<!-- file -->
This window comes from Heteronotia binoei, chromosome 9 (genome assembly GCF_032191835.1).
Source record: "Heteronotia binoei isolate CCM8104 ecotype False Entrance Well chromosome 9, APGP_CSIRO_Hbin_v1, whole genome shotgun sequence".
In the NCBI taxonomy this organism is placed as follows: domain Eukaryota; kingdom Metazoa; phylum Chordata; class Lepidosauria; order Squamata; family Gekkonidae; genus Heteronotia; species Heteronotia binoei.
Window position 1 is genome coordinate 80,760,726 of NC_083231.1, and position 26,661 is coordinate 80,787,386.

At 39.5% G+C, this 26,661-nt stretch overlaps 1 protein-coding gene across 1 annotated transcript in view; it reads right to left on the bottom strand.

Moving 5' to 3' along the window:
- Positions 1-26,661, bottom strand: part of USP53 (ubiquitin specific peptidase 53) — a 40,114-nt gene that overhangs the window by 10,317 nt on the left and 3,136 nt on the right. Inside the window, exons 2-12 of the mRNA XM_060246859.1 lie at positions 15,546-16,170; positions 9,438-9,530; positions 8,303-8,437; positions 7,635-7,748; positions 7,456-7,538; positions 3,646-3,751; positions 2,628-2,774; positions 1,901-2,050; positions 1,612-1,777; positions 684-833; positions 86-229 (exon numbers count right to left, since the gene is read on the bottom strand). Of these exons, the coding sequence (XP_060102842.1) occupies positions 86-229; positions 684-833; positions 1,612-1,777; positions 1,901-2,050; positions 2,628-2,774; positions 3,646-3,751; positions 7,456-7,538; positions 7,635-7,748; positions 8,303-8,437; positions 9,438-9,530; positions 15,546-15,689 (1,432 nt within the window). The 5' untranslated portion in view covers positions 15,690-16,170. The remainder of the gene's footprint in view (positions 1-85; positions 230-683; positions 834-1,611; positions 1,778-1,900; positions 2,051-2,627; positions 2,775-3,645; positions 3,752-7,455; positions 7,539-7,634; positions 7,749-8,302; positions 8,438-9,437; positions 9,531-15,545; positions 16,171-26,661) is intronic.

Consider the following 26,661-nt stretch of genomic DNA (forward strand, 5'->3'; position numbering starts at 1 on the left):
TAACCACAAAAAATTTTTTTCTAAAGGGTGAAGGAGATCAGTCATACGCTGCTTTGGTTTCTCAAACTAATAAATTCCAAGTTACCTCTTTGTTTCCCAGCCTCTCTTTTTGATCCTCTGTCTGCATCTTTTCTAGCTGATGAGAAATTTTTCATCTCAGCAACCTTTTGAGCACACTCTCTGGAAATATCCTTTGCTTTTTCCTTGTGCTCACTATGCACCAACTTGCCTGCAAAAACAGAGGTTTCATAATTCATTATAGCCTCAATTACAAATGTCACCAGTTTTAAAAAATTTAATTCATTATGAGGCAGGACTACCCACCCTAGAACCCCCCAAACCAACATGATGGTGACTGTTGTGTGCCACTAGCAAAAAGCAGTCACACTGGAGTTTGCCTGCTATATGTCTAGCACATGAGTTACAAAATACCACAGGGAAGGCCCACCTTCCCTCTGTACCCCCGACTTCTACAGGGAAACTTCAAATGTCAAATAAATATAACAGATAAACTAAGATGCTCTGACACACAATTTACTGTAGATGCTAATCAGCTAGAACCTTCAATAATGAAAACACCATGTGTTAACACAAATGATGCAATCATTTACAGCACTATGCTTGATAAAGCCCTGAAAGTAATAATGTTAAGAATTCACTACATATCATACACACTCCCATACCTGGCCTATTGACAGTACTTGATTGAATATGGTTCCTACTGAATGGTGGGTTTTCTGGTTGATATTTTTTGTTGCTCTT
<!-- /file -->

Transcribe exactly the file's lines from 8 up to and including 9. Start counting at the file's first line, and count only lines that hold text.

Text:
Consider the following 26,661-nt stretch of genomic DNA (forward strand, 5'->3'; position numbering starts at 1 on the left):
TAACCACAAAAAATTTTTTTCTAAAGGGTGAAGGAGATCAGTCATACGCTGCTTTGGTTTCTCAAACTAATAAATTCCAAGTTACCTCTTTGTTTCCCAGCCTCTCTTTTTGATCCTCTGTCTGCATCTTTTCTAGCTGATGAGAAATTTTTCATCTCAGCAACCTTTTGAGCACACTCTCTGGAAATATCCTTTGCTTTTTCCTTGTGCTCACTATGCACCAACTTGCCTGCAAAAACAGAGGTTTCATAATTCATTATAGCCTCAATTACAAATGTCACCAGTTTTAAAAAATTTAATTCATTATGAGGCAGGACTACCCACCCTAGAACCCCCCAAACCAACATGATGGTGACTGTTGTGTGCCACTAGCAAAAAGCAGTCACACTGGAGTTTGCCTGCTATATGTCTAGCACATGAGTTACAAAATACCACAGGGAAGGCCCACCTTCCCTCTGTACCCCCGACTTCTACAGGGAAACTTCAAATGTCAAATAAATATAACAGATAAACTAAGATGCTCTGACACACAATTTACTGTAGATGCTAATCAGCTAGAACCTTCAATAATGAAAACACCATGTGTTAACACAAATGATGCAATCATTTACAGCACTATGCTTGATAAAGCCCTGAAAGTAATAATGTTAAGAATTCACTACATATCATACACACTCCCATACCTGGCCTATTGACAGTACTTGATTGAATATGGTTCCTACTGAATGGTGGGTTTTCTGGTTGATATTTTTTGTTGCTCTT